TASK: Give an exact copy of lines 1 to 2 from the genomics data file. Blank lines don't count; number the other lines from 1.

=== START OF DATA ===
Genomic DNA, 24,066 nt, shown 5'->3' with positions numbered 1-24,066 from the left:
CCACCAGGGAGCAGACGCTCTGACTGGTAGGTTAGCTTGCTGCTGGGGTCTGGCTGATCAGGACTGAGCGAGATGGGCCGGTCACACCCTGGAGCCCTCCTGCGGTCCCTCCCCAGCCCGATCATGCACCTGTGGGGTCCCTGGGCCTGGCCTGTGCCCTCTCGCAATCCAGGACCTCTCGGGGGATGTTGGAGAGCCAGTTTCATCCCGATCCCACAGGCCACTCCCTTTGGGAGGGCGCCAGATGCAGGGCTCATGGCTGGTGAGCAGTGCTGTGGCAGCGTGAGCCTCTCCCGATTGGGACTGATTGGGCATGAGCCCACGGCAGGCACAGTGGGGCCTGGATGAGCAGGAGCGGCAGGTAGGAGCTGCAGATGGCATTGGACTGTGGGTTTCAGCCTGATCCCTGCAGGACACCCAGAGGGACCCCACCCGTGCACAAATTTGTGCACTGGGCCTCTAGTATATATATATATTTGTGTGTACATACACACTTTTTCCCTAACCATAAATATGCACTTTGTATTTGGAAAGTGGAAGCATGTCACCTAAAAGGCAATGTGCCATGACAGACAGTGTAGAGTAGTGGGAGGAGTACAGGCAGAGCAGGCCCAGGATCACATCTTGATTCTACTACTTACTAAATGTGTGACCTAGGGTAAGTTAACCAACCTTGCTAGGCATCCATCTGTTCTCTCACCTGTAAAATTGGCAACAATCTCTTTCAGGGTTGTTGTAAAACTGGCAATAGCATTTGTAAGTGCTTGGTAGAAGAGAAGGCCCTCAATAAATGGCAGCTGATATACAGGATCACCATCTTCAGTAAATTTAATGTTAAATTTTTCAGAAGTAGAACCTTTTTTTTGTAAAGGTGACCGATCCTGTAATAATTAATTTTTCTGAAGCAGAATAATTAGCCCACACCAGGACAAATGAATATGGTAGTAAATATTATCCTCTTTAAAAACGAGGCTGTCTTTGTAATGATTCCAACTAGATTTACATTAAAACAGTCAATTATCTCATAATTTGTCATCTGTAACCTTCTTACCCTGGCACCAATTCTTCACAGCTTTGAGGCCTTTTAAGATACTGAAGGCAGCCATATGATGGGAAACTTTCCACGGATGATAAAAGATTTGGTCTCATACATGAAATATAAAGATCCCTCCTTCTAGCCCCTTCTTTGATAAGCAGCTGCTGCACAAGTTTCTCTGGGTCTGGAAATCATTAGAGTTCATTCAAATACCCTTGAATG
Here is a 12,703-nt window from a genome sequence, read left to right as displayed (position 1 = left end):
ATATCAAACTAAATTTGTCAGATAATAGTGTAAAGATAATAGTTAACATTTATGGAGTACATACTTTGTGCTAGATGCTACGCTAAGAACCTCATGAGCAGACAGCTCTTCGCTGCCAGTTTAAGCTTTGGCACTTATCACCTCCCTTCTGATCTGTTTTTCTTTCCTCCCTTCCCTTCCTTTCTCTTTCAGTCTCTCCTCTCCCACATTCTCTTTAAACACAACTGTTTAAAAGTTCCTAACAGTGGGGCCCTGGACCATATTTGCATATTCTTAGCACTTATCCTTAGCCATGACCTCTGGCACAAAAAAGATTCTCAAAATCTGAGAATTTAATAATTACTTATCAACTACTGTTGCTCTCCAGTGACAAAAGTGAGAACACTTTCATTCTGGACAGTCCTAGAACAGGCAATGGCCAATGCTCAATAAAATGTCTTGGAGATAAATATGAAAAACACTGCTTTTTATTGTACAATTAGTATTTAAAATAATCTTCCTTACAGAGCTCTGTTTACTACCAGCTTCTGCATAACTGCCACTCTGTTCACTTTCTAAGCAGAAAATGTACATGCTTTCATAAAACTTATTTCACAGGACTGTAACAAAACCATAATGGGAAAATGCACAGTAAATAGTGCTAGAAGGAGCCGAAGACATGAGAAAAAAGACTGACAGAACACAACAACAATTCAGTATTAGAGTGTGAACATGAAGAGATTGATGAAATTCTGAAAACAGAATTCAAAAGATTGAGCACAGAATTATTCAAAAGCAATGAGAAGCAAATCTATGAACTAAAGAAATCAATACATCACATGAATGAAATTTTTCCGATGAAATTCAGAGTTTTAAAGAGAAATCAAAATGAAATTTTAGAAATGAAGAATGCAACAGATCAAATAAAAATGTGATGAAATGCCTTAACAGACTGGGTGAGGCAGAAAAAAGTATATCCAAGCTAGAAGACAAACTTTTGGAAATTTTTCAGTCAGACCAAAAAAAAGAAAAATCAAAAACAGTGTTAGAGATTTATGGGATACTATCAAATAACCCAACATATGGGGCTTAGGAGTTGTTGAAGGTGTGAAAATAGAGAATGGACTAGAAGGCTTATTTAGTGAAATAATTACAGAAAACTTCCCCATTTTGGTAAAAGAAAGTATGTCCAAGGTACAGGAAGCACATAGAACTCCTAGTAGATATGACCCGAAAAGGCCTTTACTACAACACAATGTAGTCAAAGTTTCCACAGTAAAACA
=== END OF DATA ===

Genomic DNA, 24,066 nt, shown 5'->3' with positions numbered 1-24,066 from the left:
CCACCAGGGAGCAGACGCTCTGACTGGTAGGTTAGCTTGCTGCTGGGGTCTGGCTGATCAGGACTGAGCGAGATGGGCCGGTCACACCCTGGAGCCCTCCTGCGGTCCCTCCCCAGCCCGATCATGCACCTGTGGGGTCCCTGGGCCTGGCCTGTGCCCTCTCGCAATCCAGGACCTCTCGGGGGATGTTGGAGAGCCAGTTTCATCCCGATCCCACAGGCCACTCCCTTTGGGAGGGCGCCAGATGCAGGGCTCATGGCTGGTGAGCAGTGCTGTGGCAGCGTGAGCCTCTCCCGATTGGGACTGATTGGGCATGAGCCCACGGCAGGCACAGTGGGGCCTGGATGAGCAGGAGCGGCAGGTAGGAGCTGCAGATGGCATTGGACTGTGGGTTTCAGCCTGATCCCTGCAGGACACCCAGAGGGACCCCACCCGTGCACAAATTTGTGCACTGGGCCTCTAGTATATATATATATTTGTGTGTACATACACACTTTTTCCCTAACCATAAATATGCACTTTGTATTTGGAAAGTGGAAGCATGTCACCTAAAAGGCAATGTGCCATGACAGACAGTGTAGAGTAGTGGGAGGAGTACAGGCAGAGCAGGCCCAGGATCACATCTTGATTCTACTACTTACTAAATGTGTGACCTAGGGTAAGTTAACCAACCTTGCTAGGCATCCATCTGTTCTCTCACCTGTAAAATTGGCAACAATCTCTTTCAGGGTTGTTGTAAAACTGGCAATAGCATTTGTAAGTGCTTGGTAGAAGAGAAGGCCCTCAATAAATGGCAGCTGATATACAGGATCACCATCTTCAGTAAATTTAATGTTAAATTTTTCAGAAGTAGAACCTTTTTTTTGTAAAGGTGACCGATCCTGTAATAATTAATTTTTCTGAAGCAGAATAATTAGCCCACACCAGGACAAATGAATATGGTAGTAAATATTATCCTCTTTAAAAACGAGGCTGTCTTTGTAATGATTCCAACTAGATTTACATTAAAACAGTCAATTATCTCATAATTTGTCATCTGTAACCTTCTTACCCTGGCACCAATTCTTCACAGCTTTGAGGCCTTTTAAGATACTGAAGGCAGCCATATGATGGGAAACTTTCCACGGATGATAAAAGATTTGGTCTCATACATGAAATATAAAGATCCCTCCTTCTAGCCCCTTCTTTGATAAGCAGCTGCTGCACAAGTTTCTCTGGGTCTGGAAATCATTAGAGTTCATTCAAATACCCTTGAATG